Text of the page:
- are responsible for the management of the databases licensed from third-party vendors. Librarians in this field will need experience with licensing for electronic resources including individual journals, databases, and e-books. They will also need to have strong troubleshooting skills and a good knowledge of the use of these resources. The ability to obtain, compile, and analyze usage data is strongly recommended considering the large amount of resources to be handled in this field.
- are responsible for promoting library resources and services, as well as working to develop research proficiency in students. This class of librarians will be active in social networking forums on campuses, making visits to residence halls, and even physical and on-line exhibit development. Excellent communication skills are strongly suggested for this field as this class of librarians will be dealing directly with students to help further their education.
- aid in the educational needs of students directly, through the latest information technology as well as traditional materials. This class of librarians will work with students, directing them in the use of the systems available in the library, as well as recommending the correct materials needed for research and learning. School librarians help to promote education of students, helping teachers to develop a curriculum and acquire the needed materials for classrooms.
- focus on helping people access information about medical sciences and health care. They can be found working in hospitals, insurance companies, medical schools, and other facilities which deal with medical information.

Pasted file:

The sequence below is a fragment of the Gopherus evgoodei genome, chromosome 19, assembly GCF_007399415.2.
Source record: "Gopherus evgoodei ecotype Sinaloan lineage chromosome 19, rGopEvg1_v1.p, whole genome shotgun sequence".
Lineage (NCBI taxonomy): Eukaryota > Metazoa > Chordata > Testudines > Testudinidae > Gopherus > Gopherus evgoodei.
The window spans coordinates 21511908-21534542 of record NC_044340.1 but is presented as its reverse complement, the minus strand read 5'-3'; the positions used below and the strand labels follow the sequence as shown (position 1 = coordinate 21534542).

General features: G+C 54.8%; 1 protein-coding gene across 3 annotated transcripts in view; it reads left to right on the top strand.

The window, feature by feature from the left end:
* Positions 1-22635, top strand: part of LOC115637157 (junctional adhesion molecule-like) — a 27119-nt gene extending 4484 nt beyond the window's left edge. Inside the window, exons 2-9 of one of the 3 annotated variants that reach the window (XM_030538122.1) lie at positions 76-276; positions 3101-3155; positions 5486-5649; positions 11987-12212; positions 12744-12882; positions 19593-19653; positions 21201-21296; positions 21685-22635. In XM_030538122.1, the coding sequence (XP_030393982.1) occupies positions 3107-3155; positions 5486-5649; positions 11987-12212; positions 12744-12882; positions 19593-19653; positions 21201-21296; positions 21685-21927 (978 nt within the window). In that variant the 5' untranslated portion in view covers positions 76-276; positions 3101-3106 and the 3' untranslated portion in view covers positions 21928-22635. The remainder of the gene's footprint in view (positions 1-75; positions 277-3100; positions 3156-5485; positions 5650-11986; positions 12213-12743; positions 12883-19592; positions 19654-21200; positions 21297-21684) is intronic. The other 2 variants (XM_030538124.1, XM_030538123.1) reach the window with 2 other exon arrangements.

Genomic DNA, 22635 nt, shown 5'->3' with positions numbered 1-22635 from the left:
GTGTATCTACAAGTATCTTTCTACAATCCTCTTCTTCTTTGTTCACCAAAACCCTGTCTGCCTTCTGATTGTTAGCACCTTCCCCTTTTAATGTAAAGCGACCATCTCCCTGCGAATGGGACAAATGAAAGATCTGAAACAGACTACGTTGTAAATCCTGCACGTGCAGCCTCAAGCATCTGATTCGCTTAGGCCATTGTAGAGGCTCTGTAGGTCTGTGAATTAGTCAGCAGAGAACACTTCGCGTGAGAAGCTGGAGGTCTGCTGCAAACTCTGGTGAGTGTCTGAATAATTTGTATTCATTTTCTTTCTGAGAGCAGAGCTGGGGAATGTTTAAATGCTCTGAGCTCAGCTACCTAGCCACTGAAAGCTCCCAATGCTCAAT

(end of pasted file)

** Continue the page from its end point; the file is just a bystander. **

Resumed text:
- keep track of all things serial in the library, like magazines, journals, and periodicals, and keep up to date with all the subscriptions the library has to these publications. They will stamp anything new that comes in, add a strip so that it'll beep when someone tries to take it out of the library, add a reinforced binding if necessary, and shelve it. They will also dispose of old publications.
- sit down with a book and identify: author, title, publication date, publication place, edition, ISBN number, illustrations, subject, size, etc. The catalog librarian then puts that information into a Machine Readable Cataloging format (MARC format) that lets the library catalog find the book you're looking for when you perform a search.
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How to Become a Librarian
A librarian will generally require a masters degree in library science, also called an MLS. This degree is most often requested in positions located in special, academic, and public libraries. Licensing requirements vary from country-to-country and state-to-state, with each having its own minimum requirement. Some institutions also require a librarian certification.
Librarians in large universities will often hold a doctoral degree in library and information science, often participating in continuing eduction and library training programs. This helps librarians remain up-to-date on the best resources they can offer to their users.
What is the workplace of a Librarian like?
A librarian can be found working in many places, including college and university campuses, law offices, court houses, local library buildings, public schools, and even in museums. The duties of each position often vary, with a recurring educational theme in their work.